“Through my small business, which I still do on the side, the organization’s directors saw my business skills and were convinced by that to hire me to work at the Kudvumisa Creative shop ………. I started working for the organization in their shop department in September 2017. This is the shop where the organization sells products produced by community people under the Kudvumisa economic development.

“Working here helps me in many ways, one of them being taking care of my big family as I mention earlier on. Whilst I am in the shop, I also make a few handicraft products, which help me gain more handicraft skills. Personally it also helps me know that no matter what life goes on, as I work I get to meet customers of different kinds and get to talk to them thus learning a lot about life, people's personalities, life strategies, etc.

“So with that being said, I really thank God for bringing people who have such a heart of helping us Swazis get better in life and be able to take care of ourselves. I also want to thank all the donors who help make it possible for me and other people in my country to have jobs even if we are looked down upon because we are not that learned.”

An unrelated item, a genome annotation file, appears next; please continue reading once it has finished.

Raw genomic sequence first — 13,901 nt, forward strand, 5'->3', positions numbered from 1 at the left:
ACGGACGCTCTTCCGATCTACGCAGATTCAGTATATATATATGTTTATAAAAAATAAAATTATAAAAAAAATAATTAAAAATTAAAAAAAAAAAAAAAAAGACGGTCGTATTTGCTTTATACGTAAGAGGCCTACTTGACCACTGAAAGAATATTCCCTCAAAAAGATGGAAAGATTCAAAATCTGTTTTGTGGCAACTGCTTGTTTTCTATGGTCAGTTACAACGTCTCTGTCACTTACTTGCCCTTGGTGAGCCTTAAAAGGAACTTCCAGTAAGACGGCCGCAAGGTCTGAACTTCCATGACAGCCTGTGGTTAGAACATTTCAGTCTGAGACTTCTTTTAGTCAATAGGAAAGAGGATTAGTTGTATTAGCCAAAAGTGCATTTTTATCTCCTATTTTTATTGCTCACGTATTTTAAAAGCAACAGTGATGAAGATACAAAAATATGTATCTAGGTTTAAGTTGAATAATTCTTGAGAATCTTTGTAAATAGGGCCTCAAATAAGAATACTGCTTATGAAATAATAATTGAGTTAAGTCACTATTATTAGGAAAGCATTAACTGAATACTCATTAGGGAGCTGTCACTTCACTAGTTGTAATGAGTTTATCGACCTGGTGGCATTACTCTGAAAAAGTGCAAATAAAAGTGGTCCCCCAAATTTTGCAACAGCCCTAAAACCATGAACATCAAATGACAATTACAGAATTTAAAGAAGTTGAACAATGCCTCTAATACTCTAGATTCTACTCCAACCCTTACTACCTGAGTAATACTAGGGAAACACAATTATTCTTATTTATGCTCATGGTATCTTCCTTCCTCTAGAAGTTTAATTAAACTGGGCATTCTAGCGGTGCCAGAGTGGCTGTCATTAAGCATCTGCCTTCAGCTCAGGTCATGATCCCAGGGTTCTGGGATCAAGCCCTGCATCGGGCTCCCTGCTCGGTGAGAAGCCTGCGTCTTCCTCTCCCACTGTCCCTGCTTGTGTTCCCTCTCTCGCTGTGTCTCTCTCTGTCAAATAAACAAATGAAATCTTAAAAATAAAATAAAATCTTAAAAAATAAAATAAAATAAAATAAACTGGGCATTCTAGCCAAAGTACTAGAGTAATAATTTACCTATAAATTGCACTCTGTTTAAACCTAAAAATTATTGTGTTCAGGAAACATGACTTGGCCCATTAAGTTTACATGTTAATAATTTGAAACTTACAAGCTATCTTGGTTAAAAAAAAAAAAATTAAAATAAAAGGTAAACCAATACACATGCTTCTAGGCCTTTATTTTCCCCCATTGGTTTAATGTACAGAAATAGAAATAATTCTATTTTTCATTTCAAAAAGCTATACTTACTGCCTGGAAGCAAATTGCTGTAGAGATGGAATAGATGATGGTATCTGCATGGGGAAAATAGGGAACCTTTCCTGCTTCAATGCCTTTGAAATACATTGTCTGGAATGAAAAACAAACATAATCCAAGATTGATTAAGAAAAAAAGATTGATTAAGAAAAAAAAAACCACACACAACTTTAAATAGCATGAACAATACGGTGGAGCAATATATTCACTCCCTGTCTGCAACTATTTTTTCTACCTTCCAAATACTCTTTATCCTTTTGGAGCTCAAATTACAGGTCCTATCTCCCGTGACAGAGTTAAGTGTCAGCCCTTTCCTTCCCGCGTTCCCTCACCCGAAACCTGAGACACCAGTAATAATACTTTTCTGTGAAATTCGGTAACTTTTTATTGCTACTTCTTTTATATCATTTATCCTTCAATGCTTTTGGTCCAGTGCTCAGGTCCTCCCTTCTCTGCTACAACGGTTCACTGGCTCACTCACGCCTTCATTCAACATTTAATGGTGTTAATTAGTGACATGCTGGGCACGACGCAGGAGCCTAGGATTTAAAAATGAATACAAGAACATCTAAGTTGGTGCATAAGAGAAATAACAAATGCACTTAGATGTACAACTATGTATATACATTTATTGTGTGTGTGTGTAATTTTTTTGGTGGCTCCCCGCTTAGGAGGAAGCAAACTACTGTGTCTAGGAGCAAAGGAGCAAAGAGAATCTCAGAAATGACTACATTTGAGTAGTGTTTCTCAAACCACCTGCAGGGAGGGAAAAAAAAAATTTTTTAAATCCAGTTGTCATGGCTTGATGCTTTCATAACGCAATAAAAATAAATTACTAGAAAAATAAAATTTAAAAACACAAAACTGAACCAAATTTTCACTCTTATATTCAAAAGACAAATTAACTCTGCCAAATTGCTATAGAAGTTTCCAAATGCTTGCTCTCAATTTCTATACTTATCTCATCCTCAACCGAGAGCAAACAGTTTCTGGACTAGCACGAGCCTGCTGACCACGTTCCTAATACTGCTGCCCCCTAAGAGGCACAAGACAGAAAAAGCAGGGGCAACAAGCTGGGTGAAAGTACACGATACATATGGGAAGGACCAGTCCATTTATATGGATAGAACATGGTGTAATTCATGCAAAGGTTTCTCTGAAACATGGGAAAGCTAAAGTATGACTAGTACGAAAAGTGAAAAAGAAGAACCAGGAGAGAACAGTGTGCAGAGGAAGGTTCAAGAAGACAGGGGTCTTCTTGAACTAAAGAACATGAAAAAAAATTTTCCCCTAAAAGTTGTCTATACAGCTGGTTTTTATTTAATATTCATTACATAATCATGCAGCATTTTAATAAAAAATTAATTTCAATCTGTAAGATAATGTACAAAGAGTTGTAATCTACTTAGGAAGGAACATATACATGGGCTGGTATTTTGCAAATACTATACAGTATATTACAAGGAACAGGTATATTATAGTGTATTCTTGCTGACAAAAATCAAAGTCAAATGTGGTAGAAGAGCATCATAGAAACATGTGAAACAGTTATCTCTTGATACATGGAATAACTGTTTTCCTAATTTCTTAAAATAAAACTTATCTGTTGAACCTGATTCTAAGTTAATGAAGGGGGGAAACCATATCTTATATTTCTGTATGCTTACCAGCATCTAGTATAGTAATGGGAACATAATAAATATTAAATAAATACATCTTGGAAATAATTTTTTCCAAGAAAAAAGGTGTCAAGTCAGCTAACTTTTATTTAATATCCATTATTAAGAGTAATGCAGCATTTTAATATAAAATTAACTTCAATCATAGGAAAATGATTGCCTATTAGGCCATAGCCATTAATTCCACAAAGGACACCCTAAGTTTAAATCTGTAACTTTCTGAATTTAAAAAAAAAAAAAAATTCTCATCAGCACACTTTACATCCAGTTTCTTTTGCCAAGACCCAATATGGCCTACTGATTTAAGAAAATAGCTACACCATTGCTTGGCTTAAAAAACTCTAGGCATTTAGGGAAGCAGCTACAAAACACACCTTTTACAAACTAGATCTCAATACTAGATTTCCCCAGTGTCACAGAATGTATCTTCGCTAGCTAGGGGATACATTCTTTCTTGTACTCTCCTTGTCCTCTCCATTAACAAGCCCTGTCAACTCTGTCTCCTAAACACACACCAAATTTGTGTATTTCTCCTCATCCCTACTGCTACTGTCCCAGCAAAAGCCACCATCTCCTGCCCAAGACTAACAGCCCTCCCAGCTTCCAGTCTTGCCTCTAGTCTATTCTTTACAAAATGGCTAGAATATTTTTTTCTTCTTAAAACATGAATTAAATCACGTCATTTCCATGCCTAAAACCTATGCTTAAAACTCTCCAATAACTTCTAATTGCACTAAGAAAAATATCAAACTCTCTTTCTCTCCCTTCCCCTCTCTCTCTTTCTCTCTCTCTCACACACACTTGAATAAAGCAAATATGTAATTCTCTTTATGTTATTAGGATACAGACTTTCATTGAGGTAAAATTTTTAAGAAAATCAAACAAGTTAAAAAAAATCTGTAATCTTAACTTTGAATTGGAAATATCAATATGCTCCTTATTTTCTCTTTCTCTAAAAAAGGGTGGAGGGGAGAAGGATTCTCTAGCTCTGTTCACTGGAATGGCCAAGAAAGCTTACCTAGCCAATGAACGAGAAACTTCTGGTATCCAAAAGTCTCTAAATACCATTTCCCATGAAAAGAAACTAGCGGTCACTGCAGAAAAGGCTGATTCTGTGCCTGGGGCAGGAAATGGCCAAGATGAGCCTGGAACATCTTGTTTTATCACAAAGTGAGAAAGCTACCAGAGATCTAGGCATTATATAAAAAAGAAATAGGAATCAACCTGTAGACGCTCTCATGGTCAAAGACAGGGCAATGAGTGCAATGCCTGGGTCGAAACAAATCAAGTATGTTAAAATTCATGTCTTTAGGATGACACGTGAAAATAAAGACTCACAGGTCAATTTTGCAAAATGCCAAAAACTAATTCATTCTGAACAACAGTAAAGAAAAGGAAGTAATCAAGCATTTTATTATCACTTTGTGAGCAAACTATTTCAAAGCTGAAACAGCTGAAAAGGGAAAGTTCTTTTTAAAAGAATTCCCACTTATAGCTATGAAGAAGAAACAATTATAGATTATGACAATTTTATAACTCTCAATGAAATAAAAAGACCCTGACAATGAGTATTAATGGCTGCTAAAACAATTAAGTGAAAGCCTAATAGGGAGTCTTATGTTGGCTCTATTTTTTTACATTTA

Happy is too humble. Her business skills from inventory management to book keeping are a testimony to her abilities! She is a tremendous blessing to all that come into the shop. She helps sell many of the products that go back and directly benefit the women and families in the eastern side of eSwatini who participate in the economic development projects.

Happy and the products from Econ Dev projects
Happy and the products from Econ Dev projects

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The ladies meeting at the Kudvumis Skills office
The ladies meeting at the Kudvumis Skills office